Strong as the XF’s 180hp 2.0-litre diesel is, it’s not our engine of choice for the big Jag. In our book,
the livelier 200hp and 240hp 2.0-litre petrols are, (or rather were) a better fit for the sporty XF. These petrol engines date back to the time Jaguar was part of Ford, have now made way for Jaguar Land Rover’s in-house developed 2.0-litre petrol units. The new four-cylinder engines belong to JLR’s modular Ingenium family (like the aforementioned diesel they share much with), and are once again available in two states of tune – 200hp and 250hp. With us is the 200hp or 20t version of the updated XF.
The first impression is of improved refinement. You hear less of the engine at idle and there’s less noise from the engine bay at a steady cruise too, even if a Mercedes-Benz E 200’s suppresses engine noise better. Where the engine feels like the old one is in its strong and wide spread of power. The engine revs readily and the racy buzz in the last 2,000rpm of the rev range makes for a rather nice soundtrack. With the engine and gearbox set to their sportiest, you can hold gear at 6,500rpm too. The 8-speed gearbox also responds well to inputs at the paddles. Couple the powertrain’s high points with a slick steering and well-balanced handling and what you get is a large luxury sedan that can put a smile on your face on a good driving road. Talking numbers, the 200hp XF 20t’s 0-100kph, 20-80kph and 40-100kph times are similar to the 184hp Merc E200’s. The 252hp BMW 530i is considerably faster but you always have the option of the 250hp XF 25t if you crave more performance.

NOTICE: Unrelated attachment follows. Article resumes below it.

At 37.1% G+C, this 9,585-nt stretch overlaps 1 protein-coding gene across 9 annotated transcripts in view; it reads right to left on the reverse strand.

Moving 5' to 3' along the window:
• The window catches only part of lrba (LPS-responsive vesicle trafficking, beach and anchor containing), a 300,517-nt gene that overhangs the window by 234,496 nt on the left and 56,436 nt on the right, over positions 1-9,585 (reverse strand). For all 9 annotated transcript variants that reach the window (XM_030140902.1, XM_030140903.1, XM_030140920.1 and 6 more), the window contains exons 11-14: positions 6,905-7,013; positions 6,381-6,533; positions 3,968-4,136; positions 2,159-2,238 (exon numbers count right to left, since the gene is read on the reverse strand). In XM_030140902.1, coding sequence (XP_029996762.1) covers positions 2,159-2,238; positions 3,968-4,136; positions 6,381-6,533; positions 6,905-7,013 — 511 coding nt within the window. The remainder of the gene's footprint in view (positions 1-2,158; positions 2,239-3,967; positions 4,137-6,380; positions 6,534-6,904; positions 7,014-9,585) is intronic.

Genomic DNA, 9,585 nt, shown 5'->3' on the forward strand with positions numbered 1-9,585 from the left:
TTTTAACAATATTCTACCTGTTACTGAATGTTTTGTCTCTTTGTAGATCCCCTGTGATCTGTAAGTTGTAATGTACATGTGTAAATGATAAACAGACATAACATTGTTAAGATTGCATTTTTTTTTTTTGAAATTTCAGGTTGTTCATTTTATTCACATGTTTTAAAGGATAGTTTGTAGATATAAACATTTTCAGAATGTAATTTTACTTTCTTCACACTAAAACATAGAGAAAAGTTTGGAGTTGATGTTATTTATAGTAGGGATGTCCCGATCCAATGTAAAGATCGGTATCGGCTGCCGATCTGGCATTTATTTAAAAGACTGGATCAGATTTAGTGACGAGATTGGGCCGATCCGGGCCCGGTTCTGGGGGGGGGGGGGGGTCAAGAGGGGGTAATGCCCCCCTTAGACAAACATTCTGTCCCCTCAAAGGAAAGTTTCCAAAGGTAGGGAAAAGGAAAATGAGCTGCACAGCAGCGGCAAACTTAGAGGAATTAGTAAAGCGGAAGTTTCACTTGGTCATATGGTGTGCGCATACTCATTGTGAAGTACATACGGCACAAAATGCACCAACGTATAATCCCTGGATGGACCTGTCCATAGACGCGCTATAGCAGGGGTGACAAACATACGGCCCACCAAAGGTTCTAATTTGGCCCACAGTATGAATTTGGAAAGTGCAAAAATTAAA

All’s not perfect though. As on some other JLR models, the 8-speed gearbox is a bit clunky at low speeds. Also, in low-speed scenarios, the throttle can feel a bit over-responsive calling for very precise modulation. And the transition from engine off to on isn’t the smoothest either, but this can be fixed switching off the start/stop system.
The rest of the XF package is much the same as before. So, while the cabin lacks the new-age look of rivals like the BMW 5 Series and Volvo S90, it’s still a very nice place to be in. Space, again, is not class-leading but that’s got more to do with how roomy the Merc E-class rather than the lack of space in the XF. The comfy seats make life in an XF that much nicer still.
The XF gets a few more features as standard. The XF 20t – only available in mid-spec Prestige
trim – gets a 10-inch touchscreen with the long overdue inclusion of Android Auto and Apple
CarPlay support. Configurable interior lighting is a nice inclusion too, but it’s the pricier 25t (only available in top-spec Portfolio form) that gets auto parking, digital dials and four-zone
New petrol engine or not, the Jaguar XF remains a choice for buyers who value a good driving experience as much as they do rear-seat comfort. However, if you want more of either, there
are other sedans that will better fit the bill.